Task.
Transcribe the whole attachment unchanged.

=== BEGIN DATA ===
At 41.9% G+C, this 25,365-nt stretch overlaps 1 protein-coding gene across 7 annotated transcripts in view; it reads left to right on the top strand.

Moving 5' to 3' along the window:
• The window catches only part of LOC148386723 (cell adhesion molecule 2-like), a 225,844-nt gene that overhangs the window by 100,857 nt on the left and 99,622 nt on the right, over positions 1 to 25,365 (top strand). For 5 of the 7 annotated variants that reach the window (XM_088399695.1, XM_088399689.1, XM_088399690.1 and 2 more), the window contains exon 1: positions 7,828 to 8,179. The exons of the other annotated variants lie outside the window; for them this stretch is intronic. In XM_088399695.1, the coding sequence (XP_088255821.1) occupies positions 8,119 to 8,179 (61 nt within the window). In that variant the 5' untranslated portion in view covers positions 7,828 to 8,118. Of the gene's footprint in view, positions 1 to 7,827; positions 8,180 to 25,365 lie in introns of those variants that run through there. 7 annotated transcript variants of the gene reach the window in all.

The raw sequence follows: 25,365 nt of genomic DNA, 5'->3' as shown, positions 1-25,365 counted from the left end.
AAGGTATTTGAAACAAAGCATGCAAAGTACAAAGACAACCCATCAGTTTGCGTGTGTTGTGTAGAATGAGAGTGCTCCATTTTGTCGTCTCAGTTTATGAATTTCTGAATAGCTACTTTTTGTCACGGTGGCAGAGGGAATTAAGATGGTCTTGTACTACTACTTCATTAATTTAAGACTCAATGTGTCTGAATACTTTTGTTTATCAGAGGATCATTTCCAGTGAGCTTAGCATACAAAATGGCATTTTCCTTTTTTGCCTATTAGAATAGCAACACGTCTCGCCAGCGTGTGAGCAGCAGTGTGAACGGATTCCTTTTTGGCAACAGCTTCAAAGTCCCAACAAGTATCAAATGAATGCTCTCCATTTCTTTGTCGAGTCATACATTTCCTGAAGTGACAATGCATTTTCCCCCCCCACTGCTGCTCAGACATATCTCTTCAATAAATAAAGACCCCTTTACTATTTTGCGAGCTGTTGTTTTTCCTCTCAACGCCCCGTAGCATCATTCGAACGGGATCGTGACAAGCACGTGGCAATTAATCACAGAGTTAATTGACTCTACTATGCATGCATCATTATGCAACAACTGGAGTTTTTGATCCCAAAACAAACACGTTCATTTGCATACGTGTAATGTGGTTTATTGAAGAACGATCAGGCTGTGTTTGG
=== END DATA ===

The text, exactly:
At 41.9% G+C, this 25,365-nt stretch overlaps 1 protein-coding gene across 7 annotated transcripts in view; it reads left to right on the top strand.

Moving 5' to 3' along the window:
• The window catches only part of LOC148386723 (cell adhesion molecule 2-like), a 225,844-nt gene that overhangs the window by 100,857 nt on the left and 99,622 nt on the right, over positions 1 to 25,365 (top strand). For 5 of the 7 annotated variants that reach the window (XM_088399695.1, XM_088399689.1, XM_088399690.1 and 2 more), the window contains exon 1: positions 7,828 to 8,179. The exons of the other annotated variants lie outside the window; for them this stretch is intronic. In XM_088399695.1, the coding sequence (XP_088255821.1) occupies positions 8,119 to 8,179 (61 nt within the window). In that variant the 5' untranslated portion in view covers positions 7,828 to 8,118. Of the gene's footprint in view, positions 1 to 7,827; positions 8,180 to 25,365 lie in introns of those variants that run through there. 7 annotated transcript variants of the gene reach the window in all.

The raw sequence follows: 25,365 nt of genomic DNA, 5'->3' as shown, positions 1-25,365 counted from the left end.
AAGGTATTTGAAACAAAGCATGCAAAGTACAAAGACAACCCATCAGTTTGCGTGTGTTGTGTAGAATGAGAGTGCTCCATTTTGTCGTCTCAGTTTATGAATTTCTGAATAGCTACTTTTTGTCACGGTGGCAGAGGGAATTAAGATGGTCTTGTACTACTACTTCATTAATTTAAGACTCAATGTGTCTGAATACTTTTGTTTATCAGAGGATCATTTCCAGTGAGCTTAGCATACAAAATGGCATTTTCCTTTTTTGCCTATTAGAATAGCAACACGTCTCGCCAGCGTGTGAGCAGCAGTGTGAACGGATTCCTTTTTGGCAACAGCTTCAAAGTCCCAACAAGTATCAAATGAATGCTCTCCATTTCTTTGTCGAGTCATACATTTCCTGAAGTGACAATGCATTTTCCCCCCCCACTGCTGCTCAGACATATCTCTTCAATAAATAAAGACCCCTTTACTATTTTGCGAGCTGTTGTTTTTCCTCTCAACGCCCCGTAGCATCATTCGAACGGGATCGTGACAAGCACGTGGCAATTAATCACAGAGTTAATTGACTCTACTATGCATGCATCATTATGCAACAACTGGAGTTTTTGATCCCAAAACAAACACGTTCATTTGCATACGTGTAATGTGGTTTATTGAAGAACGATCAGGCTGTGTTTGG